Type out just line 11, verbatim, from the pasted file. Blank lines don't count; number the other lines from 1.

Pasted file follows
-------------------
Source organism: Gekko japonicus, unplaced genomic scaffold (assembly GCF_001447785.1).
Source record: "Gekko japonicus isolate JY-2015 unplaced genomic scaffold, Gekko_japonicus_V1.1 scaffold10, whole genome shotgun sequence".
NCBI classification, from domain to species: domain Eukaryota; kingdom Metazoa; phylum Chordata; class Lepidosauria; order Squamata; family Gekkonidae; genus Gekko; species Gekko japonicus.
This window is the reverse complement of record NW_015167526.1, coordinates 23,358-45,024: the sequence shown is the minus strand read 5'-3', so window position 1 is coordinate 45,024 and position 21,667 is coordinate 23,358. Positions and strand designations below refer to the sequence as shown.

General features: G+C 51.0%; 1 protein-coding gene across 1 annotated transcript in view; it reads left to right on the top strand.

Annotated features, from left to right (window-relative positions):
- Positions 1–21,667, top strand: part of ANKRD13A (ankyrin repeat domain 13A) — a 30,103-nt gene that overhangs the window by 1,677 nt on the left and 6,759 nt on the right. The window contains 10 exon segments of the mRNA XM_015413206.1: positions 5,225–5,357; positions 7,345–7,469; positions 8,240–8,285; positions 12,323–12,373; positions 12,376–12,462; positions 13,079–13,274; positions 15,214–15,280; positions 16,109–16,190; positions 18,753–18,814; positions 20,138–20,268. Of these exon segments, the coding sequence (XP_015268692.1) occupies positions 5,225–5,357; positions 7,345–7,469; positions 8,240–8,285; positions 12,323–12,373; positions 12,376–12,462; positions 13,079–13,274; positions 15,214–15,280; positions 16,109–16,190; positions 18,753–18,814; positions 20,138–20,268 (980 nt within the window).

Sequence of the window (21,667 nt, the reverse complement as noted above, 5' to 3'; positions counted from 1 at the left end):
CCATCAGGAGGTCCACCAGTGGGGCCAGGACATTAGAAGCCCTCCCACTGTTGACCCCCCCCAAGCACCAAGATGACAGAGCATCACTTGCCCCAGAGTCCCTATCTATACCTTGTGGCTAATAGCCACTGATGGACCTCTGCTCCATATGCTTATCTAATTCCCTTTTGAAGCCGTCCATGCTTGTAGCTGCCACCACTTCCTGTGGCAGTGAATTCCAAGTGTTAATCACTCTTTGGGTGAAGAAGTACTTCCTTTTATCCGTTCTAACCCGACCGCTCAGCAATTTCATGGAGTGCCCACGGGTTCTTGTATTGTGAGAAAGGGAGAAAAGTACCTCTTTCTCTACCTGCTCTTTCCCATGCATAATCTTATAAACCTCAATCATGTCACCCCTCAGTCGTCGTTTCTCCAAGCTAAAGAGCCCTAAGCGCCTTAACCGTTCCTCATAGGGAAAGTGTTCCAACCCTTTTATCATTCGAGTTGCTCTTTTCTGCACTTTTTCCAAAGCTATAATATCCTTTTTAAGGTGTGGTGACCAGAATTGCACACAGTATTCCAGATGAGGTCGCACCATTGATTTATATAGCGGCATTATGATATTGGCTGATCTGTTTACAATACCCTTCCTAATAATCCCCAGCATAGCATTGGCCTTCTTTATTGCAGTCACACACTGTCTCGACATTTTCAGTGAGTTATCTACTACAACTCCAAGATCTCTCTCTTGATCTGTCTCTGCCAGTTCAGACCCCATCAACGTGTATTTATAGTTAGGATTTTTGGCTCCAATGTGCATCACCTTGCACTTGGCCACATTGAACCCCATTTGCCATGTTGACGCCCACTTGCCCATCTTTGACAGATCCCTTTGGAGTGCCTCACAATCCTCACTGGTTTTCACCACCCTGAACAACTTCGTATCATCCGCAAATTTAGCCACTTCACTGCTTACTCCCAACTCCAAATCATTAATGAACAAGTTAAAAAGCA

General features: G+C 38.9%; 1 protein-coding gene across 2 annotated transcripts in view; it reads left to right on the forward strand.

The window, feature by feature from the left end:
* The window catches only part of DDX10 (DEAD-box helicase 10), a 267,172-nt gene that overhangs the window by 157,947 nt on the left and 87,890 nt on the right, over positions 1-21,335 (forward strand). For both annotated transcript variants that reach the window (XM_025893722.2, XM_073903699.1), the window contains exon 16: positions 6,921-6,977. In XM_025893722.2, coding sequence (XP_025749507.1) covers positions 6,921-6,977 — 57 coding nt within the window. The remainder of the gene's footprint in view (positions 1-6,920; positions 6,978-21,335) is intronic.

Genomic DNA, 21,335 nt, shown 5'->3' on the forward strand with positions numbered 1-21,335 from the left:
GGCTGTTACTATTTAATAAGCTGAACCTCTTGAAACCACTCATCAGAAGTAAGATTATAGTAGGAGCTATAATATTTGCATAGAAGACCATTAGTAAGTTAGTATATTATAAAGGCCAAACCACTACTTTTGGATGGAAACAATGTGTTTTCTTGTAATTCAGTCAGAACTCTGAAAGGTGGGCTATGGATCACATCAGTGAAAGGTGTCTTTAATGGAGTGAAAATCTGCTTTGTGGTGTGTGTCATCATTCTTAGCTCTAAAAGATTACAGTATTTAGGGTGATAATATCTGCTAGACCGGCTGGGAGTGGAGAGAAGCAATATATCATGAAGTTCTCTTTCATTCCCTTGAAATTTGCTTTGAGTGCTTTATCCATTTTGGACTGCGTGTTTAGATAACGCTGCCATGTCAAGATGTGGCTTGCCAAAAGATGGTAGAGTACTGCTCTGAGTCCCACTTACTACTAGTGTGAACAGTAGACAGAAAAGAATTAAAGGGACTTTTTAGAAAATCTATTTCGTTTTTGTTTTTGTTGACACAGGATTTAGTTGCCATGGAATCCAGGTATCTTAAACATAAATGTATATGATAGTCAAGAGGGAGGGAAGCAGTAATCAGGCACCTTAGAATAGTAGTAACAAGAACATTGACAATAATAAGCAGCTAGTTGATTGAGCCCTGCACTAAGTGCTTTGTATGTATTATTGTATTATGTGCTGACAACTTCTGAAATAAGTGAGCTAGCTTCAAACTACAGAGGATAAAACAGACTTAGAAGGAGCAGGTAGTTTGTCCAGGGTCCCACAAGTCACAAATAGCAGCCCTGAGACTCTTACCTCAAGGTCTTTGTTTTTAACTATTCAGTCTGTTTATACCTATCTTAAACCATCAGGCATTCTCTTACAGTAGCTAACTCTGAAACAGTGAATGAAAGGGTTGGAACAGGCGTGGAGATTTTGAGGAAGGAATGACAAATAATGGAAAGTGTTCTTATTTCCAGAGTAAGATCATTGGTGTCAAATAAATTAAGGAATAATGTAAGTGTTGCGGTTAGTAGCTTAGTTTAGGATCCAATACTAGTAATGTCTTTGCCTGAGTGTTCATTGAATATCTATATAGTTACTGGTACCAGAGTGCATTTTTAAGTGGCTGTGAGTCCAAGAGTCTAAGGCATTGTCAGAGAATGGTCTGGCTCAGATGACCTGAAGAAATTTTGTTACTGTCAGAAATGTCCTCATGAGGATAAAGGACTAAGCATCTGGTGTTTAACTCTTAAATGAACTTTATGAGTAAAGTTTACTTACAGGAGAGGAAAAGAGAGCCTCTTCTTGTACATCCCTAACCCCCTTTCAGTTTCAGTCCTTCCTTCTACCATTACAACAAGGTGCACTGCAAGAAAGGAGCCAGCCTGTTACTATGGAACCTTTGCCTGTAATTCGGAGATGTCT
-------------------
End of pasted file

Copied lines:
The window, feature by feature from the left end: